(Adds Chamber of Commerce survey, updates markets)
* Weekly jobless claims increase 28,000 to 222,000
* Continuing claims drop 107,000 to 1.956 million
* Layoffs plunge 34.8% to 14,875 in November
WASHINGTON, Dec 2 (Reuters) - The number of Americans filing
new claims for unemployment benefits increased less than
expected last week, pointing to tightening labor market
conditions, while layoffs tumbled to the lowest level in 28-1/2
years in November.
The weekly unemployment claims report from the Labor
Department on Thursday, the most timely data on the economy's
health, also showed jobless benefits rolls falling below 2
million for the first time since the COVID-19 pandemic started
in the United States nearly two years ago.
The upbeat news on the labor market added to strong consumer
spending and manufacturing data in suggesting that the economy
was accelerating after hitting a speed bump in the third
quarter. The Omicron variant of the coronavirus, however, poses
a risk to the brightening picture.
Federal Reserve Chair Jerome Powell in a nod to the
strengthening economy told lawmakers this week that the U.S.
central bank should consider accelerating the pace of winding
down its bond purchases at its Dec. 14-15 policy meeting.
"Companies are not laying off workers like they did during
the recession," said Christopher Rupkey, chief economist at
FWDBONDS in New York. "Powell was right to hint the Fed might
speed up the tapering process because a tight labor market means
increasing wage demands will stoke the fires of inflation."
Initial claims for state unemployment benefits rose 28,000
to a seasonally adjusted 222,000 for the week ended Nov. 27.
Claims dropped to 194,000 in the prior week, which was the
lowest number since 1969.
They tend to be volatile around this time of the year.
Economists polled by Reuters had forecast 240,000 applications
for the latest week. Claims have declined from a record high of
6.149 million in early April 2020.
Unadjusted claims fell 41,622 to 211,896 last week amid
sharp declines in filings in California, Texas and Virginia,
which offset notable rises in North Carolina and Wisconsin.
"Before seasonal adjustment, claims generally move higher in
the colder months, but the related layoffs may not be occurring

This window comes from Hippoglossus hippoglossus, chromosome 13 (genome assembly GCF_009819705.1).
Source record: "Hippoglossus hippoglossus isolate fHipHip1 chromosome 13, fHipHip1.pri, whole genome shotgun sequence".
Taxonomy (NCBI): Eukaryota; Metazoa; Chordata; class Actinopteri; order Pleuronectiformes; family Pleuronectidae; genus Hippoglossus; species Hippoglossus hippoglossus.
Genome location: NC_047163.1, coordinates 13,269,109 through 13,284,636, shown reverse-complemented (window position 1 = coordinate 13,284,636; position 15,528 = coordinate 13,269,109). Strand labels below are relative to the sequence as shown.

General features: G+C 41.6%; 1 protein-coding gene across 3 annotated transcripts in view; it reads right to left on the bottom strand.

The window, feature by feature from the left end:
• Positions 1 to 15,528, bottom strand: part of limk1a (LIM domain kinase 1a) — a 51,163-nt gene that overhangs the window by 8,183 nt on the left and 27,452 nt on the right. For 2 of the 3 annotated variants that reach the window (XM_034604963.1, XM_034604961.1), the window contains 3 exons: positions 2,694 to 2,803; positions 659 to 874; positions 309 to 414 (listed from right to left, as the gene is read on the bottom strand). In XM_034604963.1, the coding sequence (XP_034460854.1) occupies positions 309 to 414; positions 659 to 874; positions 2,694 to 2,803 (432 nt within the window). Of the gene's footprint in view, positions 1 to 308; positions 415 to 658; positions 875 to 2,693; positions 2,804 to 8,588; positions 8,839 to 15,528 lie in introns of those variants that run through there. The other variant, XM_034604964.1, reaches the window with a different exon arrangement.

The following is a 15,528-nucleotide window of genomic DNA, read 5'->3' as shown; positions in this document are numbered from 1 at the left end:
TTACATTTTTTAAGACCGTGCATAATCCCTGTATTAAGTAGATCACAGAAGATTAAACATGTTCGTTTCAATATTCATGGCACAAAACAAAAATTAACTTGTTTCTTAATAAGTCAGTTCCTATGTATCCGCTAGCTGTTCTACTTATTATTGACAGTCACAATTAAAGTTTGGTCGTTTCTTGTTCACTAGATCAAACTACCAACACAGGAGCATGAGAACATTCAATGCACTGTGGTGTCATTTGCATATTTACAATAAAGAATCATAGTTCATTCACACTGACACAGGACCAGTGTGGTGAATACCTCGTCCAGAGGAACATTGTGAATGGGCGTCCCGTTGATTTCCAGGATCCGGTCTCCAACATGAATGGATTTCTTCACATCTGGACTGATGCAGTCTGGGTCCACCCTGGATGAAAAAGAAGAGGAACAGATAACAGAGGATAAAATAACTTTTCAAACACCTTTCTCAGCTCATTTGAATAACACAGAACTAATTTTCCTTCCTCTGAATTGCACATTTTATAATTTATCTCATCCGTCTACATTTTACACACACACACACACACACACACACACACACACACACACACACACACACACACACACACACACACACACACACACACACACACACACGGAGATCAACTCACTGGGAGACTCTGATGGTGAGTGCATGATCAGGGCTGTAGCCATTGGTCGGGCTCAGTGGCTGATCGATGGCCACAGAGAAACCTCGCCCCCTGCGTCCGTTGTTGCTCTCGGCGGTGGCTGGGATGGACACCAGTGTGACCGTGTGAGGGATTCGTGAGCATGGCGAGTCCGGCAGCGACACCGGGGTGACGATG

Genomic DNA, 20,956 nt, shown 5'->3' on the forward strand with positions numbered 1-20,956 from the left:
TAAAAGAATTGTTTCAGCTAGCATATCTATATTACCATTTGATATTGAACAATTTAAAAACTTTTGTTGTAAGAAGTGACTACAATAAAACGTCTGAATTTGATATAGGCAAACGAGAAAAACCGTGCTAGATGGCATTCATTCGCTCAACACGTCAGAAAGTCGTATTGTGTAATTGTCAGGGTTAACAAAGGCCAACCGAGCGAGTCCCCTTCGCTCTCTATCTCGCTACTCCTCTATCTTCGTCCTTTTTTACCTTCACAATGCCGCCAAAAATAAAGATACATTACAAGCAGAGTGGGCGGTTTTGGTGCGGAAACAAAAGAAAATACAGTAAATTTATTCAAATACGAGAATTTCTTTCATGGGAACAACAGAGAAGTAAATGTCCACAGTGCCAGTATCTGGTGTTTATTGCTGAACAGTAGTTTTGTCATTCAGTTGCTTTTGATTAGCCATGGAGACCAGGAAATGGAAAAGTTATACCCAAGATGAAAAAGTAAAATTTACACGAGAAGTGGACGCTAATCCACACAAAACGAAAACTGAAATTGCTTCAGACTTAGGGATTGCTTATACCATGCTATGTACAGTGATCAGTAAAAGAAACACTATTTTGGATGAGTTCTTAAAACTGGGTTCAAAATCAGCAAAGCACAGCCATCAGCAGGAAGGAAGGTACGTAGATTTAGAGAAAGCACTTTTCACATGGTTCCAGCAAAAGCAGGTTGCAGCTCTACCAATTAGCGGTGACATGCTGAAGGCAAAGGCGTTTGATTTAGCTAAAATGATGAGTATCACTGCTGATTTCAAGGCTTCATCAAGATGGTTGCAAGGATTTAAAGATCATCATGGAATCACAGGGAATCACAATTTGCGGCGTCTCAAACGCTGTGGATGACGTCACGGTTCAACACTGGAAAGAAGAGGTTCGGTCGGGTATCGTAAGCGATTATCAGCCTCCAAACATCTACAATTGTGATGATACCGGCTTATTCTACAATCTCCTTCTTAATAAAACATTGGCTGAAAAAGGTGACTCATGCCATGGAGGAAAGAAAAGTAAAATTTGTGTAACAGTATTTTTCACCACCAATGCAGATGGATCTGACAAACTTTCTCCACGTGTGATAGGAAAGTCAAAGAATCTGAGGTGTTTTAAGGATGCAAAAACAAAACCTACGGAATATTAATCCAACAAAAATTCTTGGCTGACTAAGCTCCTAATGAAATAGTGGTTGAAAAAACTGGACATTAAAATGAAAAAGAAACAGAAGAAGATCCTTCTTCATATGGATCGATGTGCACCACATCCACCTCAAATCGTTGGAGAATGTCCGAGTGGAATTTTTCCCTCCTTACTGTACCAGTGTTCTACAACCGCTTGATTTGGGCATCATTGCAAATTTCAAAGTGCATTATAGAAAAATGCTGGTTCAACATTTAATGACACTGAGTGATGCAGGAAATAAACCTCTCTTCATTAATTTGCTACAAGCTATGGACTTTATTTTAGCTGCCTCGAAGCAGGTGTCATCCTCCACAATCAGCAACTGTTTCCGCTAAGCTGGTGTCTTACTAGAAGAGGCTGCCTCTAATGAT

like normal this year because of the tight labor market," said
Daniel Silver, an economist at JPMorgan in New York. "This could
continue to occur in the coming weeks."
Stocks on Wall Street were trading higher. The dollar dipped
against a basket of currencies. U.S. Treasury prices fell.
EYES ON PAYROLLS
The claims data has no bearing on the department's closely
watched employment report for November, scheduled to be
published on Friday, as it falls outside the period during which
the government surveyed businesses and households for the
nonfarm payrolls count and the unemployment rate.
Claims declined between mid-October and mid-November.
According to a Reuters survey of economists, nonfarm
payrolls probably increased by 550,000 jobs last month after
rising 531,000 in October. The unemployment rate is forecast
dipping to 4.5% from 4.6% in October.
Also arguing for continued improvement in the labor market,
the ADP National Employment report on Wednesday showed private
payrolls increased by 534,000 jobs last month. A measure of
manufacturing employment rose to a seven-month high, a survey
from the Institute for Supply Management showed.
The Conference Board's labor market differential - derived
from data on consumers' views on whether jobs are plentiful or
hard to get - jumped to a record high in November.
The run of good news on the labor market continued, with
another report on Thursday from global outplacement firm
Challenger, Gray & Christmas showing job cuts announced by
U.S.-based employers dropped 34.8% in November to 14,875, the
fewest since May 1993.
But worker shortages are hindering faster job growth.
The Fed's Beige Book on Wednesday described employment
growth ranging from "modest to strong" across the U.S. central
bank's districts during October and early November, with
contacts noting "persistent difficulty in hiring and retaining
There were 10.4 million job openings as of the end of
September. The workforce is down 3 million people from its
pre-pandemic level, despite generous federal government-funded
benefits expiring, schools reopening for in-person learning and
companies raising wages.
Thursday's claims report showed the number of people
receiving benefits after an initial week of aid plunged 107,000
to 1.956 million in the week ended Nov. 20.
The lowest level in the so-called continuing claims since
mid-March 2020 likely reflected a combination of people
exhausting their benefits as well as finding work. A total 2.31
million people were receiving unemployment checks under all
programs in mid-November.
Still, labor supply could remain tight. A survey from the
Chamber of Commerce on Thursday showed no urgency to return to
work among many Americans who lost their jobs during the
pandemic and remain unemployed.
"It is increasingly clear that the workforce challenges
facing our country extend beyond those induced by the pandemic
and we cannot simply assume that people will return to the
workforce," said Chamber of Commerce President Suzanne Clark.
(Reporting by Lucia Mutikani; Editing by Chizu Nomiyama and